Potatoes don’t often show up on the dessert menu, neither in China nor abroad. But the northeastern Chinese delicacy ba si di gua proves that perhaps potatoes deserve a second look. Ba si di gua is a dish made of caramelized, cubed sweet potatoes that stick together like glue. Once you’ve managed to separate a single cube from the bunch, dip it quickly in cold water to harden the caramel, a process that will leave you with a crunchy, sugary outside and a warm, starchy inside. Absolute heaven, especially in the winter months.
Though originating in Portugal, the egg tart is about as Chinese of a dessert as you can get. The delicious, creamy custard cups were concocted by monks at the Jerónimos Monastery in Lisbon over 200 years ago, but thanks to Cantonese chefs having come up with a similar version of the dish in the 1920s, southern China was ready to embrace the Portuguese egg tart when it was finally brought to the island of Macau by Portuguese colonists. From Macau, the dessert spread like wildfire across the rest of China. Today, the little egg tarts are so beloved in China that even KFC sells them as a side dish.
Tangyuan, which roughly translates to “soup sphere,” is a chewy and sweet dessert made of glutinous rice filled with a creamy ground sesame paste. The tasty rice balls come in a range of sizes and are best eaten in a sweet, watery broth. Though available year round, tangyuan are particularly popular during the Lantern Festival, which marks the end of the Chinese New Year.
The name of this Hong Kong staple is misleading. Named because they look like pineapples, these buttery buns don’t actually contain any pineapple. That doesn’t make them any less enticing, however. Best eaten with tea, pineapple buns are made with sugar, eggs, flour, and lard and taste like fluffy clouds.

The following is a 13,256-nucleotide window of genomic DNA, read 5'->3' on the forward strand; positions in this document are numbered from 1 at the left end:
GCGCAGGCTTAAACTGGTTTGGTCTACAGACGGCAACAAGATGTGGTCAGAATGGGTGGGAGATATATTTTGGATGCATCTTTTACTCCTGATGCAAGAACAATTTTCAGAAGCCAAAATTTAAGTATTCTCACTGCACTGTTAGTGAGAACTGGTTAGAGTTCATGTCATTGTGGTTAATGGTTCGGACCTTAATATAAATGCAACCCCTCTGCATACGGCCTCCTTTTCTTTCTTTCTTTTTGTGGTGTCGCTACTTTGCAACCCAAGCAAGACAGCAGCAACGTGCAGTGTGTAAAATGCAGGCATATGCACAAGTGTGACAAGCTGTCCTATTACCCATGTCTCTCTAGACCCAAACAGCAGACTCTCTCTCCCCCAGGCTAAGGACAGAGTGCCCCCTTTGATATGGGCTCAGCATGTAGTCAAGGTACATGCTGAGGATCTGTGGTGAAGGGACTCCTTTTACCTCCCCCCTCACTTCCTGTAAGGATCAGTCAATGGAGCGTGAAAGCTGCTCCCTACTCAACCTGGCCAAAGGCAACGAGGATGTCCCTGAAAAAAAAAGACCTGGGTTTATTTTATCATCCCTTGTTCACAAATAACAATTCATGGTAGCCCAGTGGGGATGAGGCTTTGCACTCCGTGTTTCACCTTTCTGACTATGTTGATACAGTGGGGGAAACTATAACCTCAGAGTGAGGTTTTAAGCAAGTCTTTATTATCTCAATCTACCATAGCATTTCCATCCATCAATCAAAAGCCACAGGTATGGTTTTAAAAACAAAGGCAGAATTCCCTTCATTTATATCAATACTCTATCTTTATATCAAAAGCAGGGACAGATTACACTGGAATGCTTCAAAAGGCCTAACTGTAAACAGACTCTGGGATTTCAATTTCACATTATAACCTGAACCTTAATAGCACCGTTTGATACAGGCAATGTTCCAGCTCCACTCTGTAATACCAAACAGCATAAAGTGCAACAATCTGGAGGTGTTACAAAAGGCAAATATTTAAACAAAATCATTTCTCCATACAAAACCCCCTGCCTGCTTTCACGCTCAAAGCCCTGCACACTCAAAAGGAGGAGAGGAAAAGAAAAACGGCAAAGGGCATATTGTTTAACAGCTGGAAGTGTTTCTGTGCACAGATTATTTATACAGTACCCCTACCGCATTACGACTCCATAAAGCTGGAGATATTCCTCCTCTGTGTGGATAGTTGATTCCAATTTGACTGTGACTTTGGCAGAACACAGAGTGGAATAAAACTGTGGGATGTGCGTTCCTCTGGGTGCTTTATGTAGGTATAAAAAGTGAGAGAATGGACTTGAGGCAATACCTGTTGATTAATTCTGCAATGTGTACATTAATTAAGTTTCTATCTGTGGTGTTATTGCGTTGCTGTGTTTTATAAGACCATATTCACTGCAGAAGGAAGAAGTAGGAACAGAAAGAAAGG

Mooncakes are a notable exception to Chinese desserts not being sugary and fatty. In fact, a single cake can carry as many as 1,000 calories, so it’s best to go slowly with them. The traditional mooncake is a round pastry filled with a red bean or lotus seed paste and the dried yolk from a salted duck egg. These days, however, it isn’t uncommon to find all kinds of mooncakes, even ones made of ice cream. The traditional version has its detractors, but there’s no avoiding it come the Mid-Autumn Festival.
Another dessert from Hong Kong that deserves a place on your table is purple rice soup with coconut milk. Made with the perfect blend of both elements, this treat feels like much more of an indulgence than it is. In fact, with the coconut milk providing the only sweetness needed, this dessert is as good as it is good for you.
Milk tea is such a popular drink that it has followed the Chinese diaspora across the world. Often paired with tapioca bubbles and called “Boba” abroad, there’s nothing quite like drinking milk tea in its country of origin. The varieties are endless as well, with Hong Kong milk tea being distinctly different from the mainland’s style, and potential additions like grass jelly or ice cream elevate this drink to a dessert.
A mantou is a plain, unfilled bun. Sound boring? Well, when you deep-fry the dough and dip it in condensed milk, you have a Chinese doughnut-like delicacy that is familiar enough to foreign stomachs so as to be approachable but still authentic through and through.
A green popsicle made out of a vegetable doesn’t sound like the world’s most appetizing dessert, but anyone who has tried the summer refresher can attest to its cloying charms. Plus, one costs as little as a single yuan in some cities, meaning you’re not out anything for trying.
Candied hawthorn, known as tang hu lu in Chinese, is as iconic Beijing as you get. Haw is the sour apple-like fruit of the hawthorn bush, that, when covered in caramelized sugar, turns into an addicting snack. Now found throughout all of China, tang hu lu is absolutely everywhere in China’s capital, where other versions of the dessert can be found as well, with candied strawberries being a particular standout.